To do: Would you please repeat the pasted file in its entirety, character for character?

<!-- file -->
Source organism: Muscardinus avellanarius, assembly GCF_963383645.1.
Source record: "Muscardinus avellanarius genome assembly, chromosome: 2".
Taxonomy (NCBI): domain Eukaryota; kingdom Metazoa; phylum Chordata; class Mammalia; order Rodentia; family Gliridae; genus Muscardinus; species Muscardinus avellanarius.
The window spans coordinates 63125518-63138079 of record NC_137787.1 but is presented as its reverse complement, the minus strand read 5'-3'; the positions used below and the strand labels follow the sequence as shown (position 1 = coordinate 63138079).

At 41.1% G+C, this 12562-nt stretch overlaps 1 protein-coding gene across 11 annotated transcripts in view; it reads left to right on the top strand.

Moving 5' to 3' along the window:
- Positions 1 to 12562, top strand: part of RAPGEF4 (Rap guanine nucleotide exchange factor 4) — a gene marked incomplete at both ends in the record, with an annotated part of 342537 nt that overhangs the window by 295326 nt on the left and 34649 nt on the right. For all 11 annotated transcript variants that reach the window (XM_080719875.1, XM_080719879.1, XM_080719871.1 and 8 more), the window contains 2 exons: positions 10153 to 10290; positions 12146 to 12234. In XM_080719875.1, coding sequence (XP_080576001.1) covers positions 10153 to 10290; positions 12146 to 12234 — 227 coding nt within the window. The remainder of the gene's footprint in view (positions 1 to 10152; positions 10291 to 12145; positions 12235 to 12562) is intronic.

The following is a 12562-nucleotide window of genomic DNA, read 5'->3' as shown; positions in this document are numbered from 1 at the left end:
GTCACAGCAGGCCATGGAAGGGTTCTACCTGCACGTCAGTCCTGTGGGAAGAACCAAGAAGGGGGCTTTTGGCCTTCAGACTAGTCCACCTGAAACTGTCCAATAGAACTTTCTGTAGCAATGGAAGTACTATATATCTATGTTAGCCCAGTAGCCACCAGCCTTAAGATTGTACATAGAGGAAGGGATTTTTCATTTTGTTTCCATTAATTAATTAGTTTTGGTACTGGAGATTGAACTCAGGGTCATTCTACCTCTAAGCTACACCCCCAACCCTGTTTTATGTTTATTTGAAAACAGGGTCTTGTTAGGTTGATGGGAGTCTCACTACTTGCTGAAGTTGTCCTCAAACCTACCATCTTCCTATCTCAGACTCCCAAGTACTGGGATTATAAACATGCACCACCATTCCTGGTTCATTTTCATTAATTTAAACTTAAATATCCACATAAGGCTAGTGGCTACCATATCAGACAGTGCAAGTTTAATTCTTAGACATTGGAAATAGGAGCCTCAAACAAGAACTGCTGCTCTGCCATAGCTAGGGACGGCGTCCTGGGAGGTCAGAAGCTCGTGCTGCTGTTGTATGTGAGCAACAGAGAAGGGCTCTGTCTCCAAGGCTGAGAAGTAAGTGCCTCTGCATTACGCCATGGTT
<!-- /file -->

Source organism: Muscardinus avellanarius, assembly GCF_963383645.1.
Source record: "Muscardinus avellanarius genome assembly, chromosome: 2".
Taxonomy (NCBI): domain Eukaryota; kingdom Metazoa; phylum Chordata; class Mammalia; order Rodentia; family Gliridae; genus Muscardinus; species Muscardinus avellanarius.
The window spans coordinates 63125518-63138079 of record NC_137787.1 but is presented as its reverse complement, the minus strand read 5'-3'; the positions used below and the strand labels follow the sequence as shown (position 1 = coordinate 63138079).

At 41.1% G+C, this 12562-nt stretch overlaps 1 protein-coding gene across 11 annotated transcripts in view; it reads left to right on the top strand.

Moving 5' to 3' along the window:
- Positions 1 to 12562, top strand: part of RAPGEF4 (Rap guanine nucleotide exchange factor 4) — a gene marked incomplete at both ends in the record, with an annotated part of 342537 nt that overhangs the window by 295326 nt on the left and 34649 nt on the right. For all 11 annotated transcript variants that reach the window (XM_080719875.1, XM_080719879.1, XM_080719871.1 and 8 more), the window contains 2 exons: positions 10153 to 10290; positions 12146 to 12234. In XM_080719875.1, coding sequence (XP_080576001.1) covers positions 10153 to 10290; positions 12146 to 12234 — 227 coding nt within the window. The remainder of the gene's footprint in view (positions 1 to 10152; positions 10291 to 12145; positions 12235 to 12562) is intronic.

The following is a 12562-nucleotide window of genomic DNA, read 5'->3' as shown; positions in this document are numbered from 1 at the left end:
GTCACAGCAGGCCATGGAAGGGTTCTACCTGCACGTCAGTCCTGTGGGAAGAACCAAGAAGGGGGCTTTTGGCCTTCAGACTAGTCCACCTGAAACTGTCCAATAGAACTTTCTGTAGCAATGGAAGTACTATATATCTATGTTAGCCCAGTAGCCACCAGCCTTAAGATTGTACATAGAGGAAGGGATTTTTCATTTTGTTTCCATTAATTAATTAGTTTTGGTACTGGAGATTGAACTCAGGGTCATTCTACCTCTAAGCTACACCCCCAACCCTGTTTTATGTTTATTTGAAAACAGGGTCTTGTTAGGTTGATGGGAGTCTCACTACTTGCTGAAGTTGTCCTCAAACCTACCATCTTCCTATCTCAGACTCCCAAGTACTGGGATTATAAACATGCACCACCATTCCTGGTTCATTTTCATTAATTTAAACTTAAATATCCACATAAGGCTAGTGGCTACCATATCAGACAGTGCAAGTTTAATTCTTAGACATTGGAAATAGGAGCCTCAAACAAGAACTGCTGCTCTGCCATAGCTAGGGACGGCGTCCTGGGAGGTCAGAAGCTCGTGCTGCTGTTGTATGTGAGCAACAGAGAAGGGCTCTGTCTCCAAGGCTGAGAAGTAAGTGCCTCTGCATTACGCCATGGTT